The phrase “Must catch them all” was developed for marketing purposes, but the idea of catching all the Pokémon has never been a big part of the anime. The anime focuses on friendship and building relationships with Pokémon, treating them as characters with flaws and growth processes. The anime emphasizes respect for nature and the importance of not disrupting the ecosystem, leading Ash to help wild Pokémon without always catching them.
Until today, Pokémon anime is intrinsically associated with the phrase “Must catch them all” around the world, but the reality of the series is that Ash has never actually caught that many Pokémon. However, contrary to popular belief, that’s actually a good thing, and if the series focused on capturing as many people as possible it wouldn’t be nearly as good.
“Must catch them all!” is a phrase developed for marketing purposes by English-speaking groups marketing the original Game Boy games, Pokémon Red and Blue. It was later applied to all Pokémon media and featured prominently in the anime’s original English opening theme. In the early episodes of the anime, Ash even displays this mindset and it definitely comes into play when he catches his Caterpie. However, the Japanese marketing slogan is simply “Get Pokémon!”, without any hint of trying to catch them all. As it turns out, the idea of catching ’em all was never really a big part of the anime in the first place.
Why catching them all is the wrong way to go for a Pokémon anime
While the sentence “Must catch them all!” motto is great for games with the goal of completing the Pokédex, but that approach simply doesn’t work for anime. Pokémon in games are characters in the sense that they can be controlled and manipulated by the player, but Pokémon generally do not have much personality, beyond what their appearance suggests. However, in the anime, Pokémon are more than just fighting tools; The series almost immediately placed an emphasis on Pokémon friendships and relationship building, a common theme for Shonen (boy) anime.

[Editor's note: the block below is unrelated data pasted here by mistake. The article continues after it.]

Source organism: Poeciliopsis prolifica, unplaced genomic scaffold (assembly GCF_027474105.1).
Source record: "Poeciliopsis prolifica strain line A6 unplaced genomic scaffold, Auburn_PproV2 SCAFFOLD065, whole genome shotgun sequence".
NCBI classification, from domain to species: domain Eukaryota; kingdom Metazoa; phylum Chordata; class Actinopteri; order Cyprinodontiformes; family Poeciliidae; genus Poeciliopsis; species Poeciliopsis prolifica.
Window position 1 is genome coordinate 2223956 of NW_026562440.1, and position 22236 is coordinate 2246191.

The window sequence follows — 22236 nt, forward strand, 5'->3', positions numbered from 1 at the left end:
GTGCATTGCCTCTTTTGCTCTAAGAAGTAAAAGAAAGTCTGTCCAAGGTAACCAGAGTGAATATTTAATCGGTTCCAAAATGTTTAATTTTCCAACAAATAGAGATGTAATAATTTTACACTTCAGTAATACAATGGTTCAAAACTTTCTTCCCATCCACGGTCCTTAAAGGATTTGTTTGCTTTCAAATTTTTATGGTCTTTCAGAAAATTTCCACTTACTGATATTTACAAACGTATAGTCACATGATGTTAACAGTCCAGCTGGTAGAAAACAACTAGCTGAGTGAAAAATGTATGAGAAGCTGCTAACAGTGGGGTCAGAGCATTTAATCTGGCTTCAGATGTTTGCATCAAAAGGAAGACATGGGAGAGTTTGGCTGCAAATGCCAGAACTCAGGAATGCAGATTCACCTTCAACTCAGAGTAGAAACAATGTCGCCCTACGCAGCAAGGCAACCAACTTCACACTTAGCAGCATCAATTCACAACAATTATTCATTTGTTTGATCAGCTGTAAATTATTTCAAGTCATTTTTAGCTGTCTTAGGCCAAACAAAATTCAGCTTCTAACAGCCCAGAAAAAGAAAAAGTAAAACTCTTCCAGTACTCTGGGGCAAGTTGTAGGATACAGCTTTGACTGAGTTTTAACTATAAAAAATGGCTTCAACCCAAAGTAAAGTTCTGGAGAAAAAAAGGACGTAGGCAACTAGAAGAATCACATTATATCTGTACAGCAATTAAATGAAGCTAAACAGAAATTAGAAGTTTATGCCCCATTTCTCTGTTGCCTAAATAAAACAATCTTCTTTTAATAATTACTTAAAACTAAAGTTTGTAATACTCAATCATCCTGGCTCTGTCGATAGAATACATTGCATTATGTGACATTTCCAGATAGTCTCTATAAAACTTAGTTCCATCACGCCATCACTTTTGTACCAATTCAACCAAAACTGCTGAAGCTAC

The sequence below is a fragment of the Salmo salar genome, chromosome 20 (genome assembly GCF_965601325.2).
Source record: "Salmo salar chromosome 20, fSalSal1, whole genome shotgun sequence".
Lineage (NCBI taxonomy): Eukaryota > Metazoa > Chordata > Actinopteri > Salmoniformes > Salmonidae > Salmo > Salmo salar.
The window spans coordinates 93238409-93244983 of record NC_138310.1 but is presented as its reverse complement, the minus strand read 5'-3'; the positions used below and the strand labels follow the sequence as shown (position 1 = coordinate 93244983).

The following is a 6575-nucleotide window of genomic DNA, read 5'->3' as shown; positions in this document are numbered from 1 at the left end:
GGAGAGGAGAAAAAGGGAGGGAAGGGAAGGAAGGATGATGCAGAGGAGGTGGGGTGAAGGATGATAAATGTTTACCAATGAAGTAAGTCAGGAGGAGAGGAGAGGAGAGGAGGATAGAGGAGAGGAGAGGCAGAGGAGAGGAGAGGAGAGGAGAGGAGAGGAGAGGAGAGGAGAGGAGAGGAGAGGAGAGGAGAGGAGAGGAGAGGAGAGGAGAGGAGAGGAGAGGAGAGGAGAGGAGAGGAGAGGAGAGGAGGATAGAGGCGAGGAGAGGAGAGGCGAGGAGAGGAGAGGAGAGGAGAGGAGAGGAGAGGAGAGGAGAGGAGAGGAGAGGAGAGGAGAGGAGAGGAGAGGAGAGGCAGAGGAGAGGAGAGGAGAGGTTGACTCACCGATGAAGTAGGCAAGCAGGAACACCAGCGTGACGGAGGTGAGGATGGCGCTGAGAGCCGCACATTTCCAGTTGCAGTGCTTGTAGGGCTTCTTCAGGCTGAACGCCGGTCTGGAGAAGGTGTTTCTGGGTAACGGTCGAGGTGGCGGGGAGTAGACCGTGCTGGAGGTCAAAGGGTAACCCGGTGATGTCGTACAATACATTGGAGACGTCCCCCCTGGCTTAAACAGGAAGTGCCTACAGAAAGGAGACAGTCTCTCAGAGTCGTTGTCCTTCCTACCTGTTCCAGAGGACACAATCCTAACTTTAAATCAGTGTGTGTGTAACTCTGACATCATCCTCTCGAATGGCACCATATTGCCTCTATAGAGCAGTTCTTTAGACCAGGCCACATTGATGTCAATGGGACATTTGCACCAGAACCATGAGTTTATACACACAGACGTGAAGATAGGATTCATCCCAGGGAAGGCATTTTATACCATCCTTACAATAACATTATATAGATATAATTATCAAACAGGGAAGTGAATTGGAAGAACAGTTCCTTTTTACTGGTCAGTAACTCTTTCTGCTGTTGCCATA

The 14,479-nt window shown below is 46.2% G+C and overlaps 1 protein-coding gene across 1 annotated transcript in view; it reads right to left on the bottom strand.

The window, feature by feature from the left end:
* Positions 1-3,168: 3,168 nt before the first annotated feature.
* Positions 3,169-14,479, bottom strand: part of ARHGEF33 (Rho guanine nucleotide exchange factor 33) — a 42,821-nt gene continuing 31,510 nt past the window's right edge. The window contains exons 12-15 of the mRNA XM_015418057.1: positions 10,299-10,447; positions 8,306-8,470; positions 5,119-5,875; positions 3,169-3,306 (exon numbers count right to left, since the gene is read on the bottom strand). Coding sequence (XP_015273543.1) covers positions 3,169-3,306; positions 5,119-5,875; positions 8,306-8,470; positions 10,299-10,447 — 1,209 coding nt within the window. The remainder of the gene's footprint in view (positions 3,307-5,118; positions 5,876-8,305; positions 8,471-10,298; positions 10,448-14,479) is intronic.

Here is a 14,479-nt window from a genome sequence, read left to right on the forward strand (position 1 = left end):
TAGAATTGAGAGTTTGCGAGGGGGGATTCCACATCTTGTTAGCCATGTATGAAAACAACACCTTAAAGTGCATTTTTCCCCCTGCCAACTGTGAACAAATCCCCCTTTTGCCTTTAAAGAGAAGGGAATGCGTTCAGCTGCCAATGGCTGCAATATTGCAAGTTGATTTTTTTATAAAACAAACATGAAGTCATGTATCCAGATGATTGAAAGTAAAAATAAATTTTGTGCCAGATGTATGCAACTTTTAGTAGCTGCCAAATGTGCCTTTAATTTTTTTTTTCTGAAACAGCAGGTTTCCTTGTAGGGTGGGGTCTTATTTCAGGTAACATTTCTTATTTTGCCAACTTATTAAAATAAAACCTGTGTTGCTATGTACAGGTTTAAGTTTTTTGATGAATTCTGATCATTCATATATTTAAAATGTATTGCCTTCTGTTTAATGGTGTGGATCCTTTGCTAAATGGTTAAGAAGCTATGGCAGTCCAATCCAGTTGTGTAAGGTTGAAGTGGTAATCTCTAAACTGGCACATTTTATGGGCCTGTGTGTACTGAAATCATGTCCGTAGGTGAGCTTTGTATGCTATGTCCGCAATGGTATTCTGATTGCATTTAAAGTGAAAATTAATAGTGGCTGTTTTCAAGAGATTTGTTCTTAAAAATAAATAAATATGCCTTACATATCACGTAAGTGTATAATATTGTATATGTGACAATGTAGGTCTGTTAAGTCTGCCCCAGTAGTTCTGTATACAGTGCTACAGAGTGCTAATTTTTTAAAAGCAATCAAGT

However, being friends with a Pokémon means treating it as a character in a narrative sense, full of flaws and a roadmap for growth. Ash’s Pikachu is obviously a great example: Ash and Pikachu initially don’t get along, but Ash is truly dedicated to his ideals and is willing to risk his life to protect Pikachu, causing Pikachu to do the same. By the end of the first episode, Pikachu has had several minor and more mature characters. Ash’s Charmander/Charizard makes another convincing case, with his newfound power leading to arrogance and unwillingness to obey Ash, only to eventually remember all that Ash has done for it and realized that Ash deserved respect.
Pokémon always respects nature
One of the greatest things about Pokémon, almost from the beginning, is that Pokémon are seen as part of nature and that they too deserve respect, wild or not. As the story progresses and Ash meets more wild Pokémon, he begins to appreciate how they live in the wild and that he doesn’t necessarily need to catch them to get to know them. Many of Ash’s conflicts with Team Rocket have nothing to do with Pikachu, instead he stands up to protect wild Pokémon populations from being taken from their homes. While there’s nothing legally wrong with Team Rocket capturing wild Pokémon, destroying the ecosystem is their real crime.